97 Curcumin as a Hydroxyl Radical Scavenger

Wednesday, November 4, 2009: 4:40 PM
Kohlberg (Camino Real Hotel)
Robert Viņa-Marrufo , Department of Chemistry, University of Texas at El Paso, El Paso, TX
Amber S. Harris , Department of Chemistry, University of Texas at El Paso, El Paso, TX
Amalia Vasquez , Department of Chemistry, University of Texas at El Paso, El Paso, TX
James E. Becvar , Department of Chemistry, University of Texas at El Paso, El Paso, TX
Mahesh Narayan , Department of Chemistry, University of Texas at El Paso, El Paso, TX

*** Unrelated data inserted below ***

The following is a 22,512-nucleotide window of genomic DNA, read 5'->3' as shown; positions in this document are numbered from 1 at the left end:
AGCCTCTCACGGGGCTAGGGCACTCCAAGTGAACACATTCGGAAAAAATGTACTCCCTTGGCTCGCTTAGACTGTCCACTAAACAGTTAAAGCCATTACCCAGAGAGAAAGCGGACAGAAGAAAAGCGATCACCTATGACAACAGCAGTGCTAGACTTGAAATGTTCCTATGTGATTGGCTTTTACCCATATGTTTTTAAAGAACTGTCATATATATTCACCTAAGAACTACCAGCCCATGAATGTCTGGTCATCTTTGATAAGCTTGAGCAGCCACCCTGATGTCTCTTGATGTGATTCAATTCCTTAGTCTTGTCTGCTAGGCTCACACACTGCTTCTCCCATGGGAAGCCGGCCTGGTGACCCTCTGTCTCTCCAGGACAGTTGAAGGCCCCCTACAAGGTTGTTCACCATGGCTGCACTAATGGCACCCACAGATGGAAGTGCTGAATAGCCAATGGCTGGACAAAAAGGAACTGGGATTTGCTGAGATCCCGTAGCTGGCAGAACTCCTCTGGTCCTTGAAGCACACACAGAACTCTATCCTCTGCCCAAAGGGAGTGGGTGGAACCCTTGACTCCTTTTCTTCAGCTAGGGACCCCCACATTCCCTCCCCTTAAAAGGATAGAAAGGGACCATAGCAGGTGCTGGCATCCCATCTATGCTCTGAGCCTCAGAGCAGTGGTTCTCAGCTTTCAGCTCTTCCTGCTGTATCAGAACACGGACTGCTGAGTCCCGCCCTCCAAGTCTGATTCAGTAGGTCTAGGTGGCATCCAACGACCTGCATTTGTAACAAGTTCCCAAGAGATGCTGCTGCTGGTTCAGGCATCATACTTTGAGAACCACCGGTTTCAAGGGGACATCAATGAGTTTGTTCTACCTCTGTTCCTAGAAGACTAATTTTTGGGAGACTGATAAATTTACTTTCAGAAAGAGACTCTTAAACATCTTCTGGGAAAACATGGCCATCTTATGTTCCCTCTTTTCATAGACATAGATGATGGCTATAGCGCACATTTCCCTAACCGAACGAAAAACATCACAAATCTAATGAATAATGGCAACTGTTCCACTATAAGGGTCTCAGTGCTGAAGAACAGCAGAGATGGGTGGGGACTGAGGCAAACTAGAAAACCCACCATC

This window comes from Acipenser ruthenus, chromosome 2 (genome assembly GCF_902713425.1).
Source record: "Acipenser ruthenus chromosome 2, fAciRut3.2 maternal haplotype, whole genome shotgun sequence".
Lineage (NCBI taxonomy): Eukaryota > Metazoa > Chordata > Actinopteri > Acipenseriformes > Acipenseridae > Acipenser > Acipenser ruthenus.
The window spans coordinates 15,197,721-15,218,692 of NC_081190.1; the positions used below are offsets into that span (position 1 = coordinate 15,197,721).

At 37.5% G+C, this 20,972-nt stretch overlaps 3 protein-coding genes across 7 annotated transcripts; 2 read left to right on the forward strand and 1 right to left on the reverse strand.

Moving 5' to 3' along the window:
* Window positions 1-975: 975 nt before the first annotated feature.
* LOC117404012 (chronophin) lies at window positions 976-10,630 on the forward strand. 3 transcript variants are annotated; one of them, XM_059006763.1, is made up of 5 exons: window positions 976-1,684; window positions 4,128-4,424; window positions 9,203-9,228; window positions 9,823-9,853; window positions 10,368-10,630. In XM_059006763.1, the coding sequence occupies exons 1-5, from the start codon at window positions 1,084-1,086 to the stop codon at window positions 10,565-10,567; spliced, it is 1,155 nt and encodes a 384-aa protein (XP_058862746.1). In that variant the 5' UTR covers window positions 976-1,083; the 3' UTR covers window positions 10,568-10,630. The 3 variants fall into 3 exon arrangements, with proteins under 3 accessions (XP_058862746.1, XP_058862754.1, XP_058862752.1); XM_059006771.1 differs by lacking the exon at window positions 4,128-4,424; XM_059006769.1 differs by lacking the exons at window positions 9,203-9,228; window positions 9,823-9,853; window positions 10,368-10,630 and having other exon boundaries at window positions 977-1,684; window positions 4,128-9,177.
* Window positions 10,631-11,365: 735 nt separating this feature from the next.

The spice component curcumin, from turmeric, is believed to be a scavenger of reactive oxygen species. Nitric oxide (NO.) and hydroxyl (OH.) radicals are known to be causative agents in several diseases. The ability of curcumin to scavenge: 1) hydroxyl radical produced through Fenton's reaction and 2) nitric oxide radical formation with nitric acid was investigated. Curcumin's effect on the reactive oxygen species was studied using lumitection analysis (US Patent 6017722) involving inhibition of Vibrio harveyi, Vibrio fischeri, and Photobacterium leiognathi bioluminescence. Mass spectrometry indicated that curcumin may be scavenging both nitric oxide and hydroxyl radicals. Lumitection analysis showed an increased acute and chronic inhibition of bioluminescence in these common strains of bioluminescent bacteria.